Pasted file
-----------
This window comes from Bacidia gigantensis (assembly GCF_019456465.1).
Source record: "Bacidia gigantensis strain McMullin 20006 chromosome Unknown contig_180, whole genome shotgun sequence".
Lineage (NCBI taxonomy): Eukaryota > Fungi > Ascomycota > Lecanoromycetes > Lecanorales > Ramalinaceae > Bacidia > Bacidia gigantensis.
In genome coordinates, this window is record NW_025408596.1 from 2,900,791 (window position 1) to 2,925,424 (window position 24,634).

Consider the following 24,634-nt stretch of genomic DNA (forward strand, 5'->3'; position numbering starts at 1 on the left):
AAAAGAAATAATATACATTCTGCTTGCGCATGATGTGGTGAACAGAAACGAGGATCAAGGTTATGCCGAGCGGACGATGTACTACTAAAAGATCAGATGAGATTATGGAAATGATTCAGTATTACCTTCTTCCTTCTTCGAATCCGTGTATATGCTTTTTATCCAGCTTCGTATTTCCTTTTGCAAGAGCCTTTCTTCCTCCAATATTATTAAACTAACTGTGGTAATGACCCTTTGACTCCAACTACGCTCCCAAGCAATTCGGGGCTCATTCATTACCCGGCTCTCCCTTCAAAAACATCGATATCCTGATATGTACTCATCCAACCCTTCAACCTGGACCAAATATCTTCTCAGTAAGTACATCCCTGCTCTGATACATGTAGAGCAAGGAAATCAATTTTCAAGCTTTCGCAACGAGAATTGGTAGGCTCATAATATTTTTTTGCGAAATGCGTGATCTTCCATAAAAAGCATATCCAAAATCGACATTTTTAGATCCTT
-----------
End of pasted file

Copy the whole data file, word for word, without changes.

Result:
This window comes from Bacidia gigantensis (assembly GCF_019456465.1).
Source record: "Bacidia gigantensis strain McMullin 20006 chromosome Unknown contig_180, whole genome shotgun sequence".
Lineage (NCBI taxonomy): Eukaryota > Fungi > Ascomycota > Lecanoromycetes > Lecanorales > Ramalinaceae > Bacidia > Bacidia gigantensis.
In genome coordinates, this window is record NW_025408596.1 from 2,900,791 (window position 1) to 2,925,424 (window position 24,634).

Consider the following 24,634-nt stretch of genomic DNA (forward strand, 5'->3'; position numbering starts at 1 on the left):
AAAAGAAATAATATACATTCTGCTTGCGCATGATGTGGTGAACAGAAACGAGGATCAAGGTTATGCCGAGCGGACGATGTACTACTAAAAGATCAGATGAGATTATGGAAATGATTCAGTATTACCTTCTTCCTTCTTCGAATCCGTGTATATGCTTTTTATCCAGCTTCGTATTTCCTTTTGCAAGAGCCTTTCTTCCTCCAATATTATTAAACTAACTGTGGTAATGACCCTTTGACTCCAACTACGCTCCCAAGCAATTCGGGGCTCATTCATTACCCGGCTCTCCCTTCAAAAACATCGATATCCTGATATGTACTCATCCAACCCTTCAACCTGGACCAAATATCTTCTCAGTAAGTACATCCCTGCTCTGATACATGTAGAGCAAGGAAATCAATTTTCAAGCTTTCGCAACGAGAATTGGTAGGCTCATAATATTTTTTTGCGAAATGCGTGATCTTCCATAAAAAGCATATCCAAAATCGACATTTTTAGATCCTT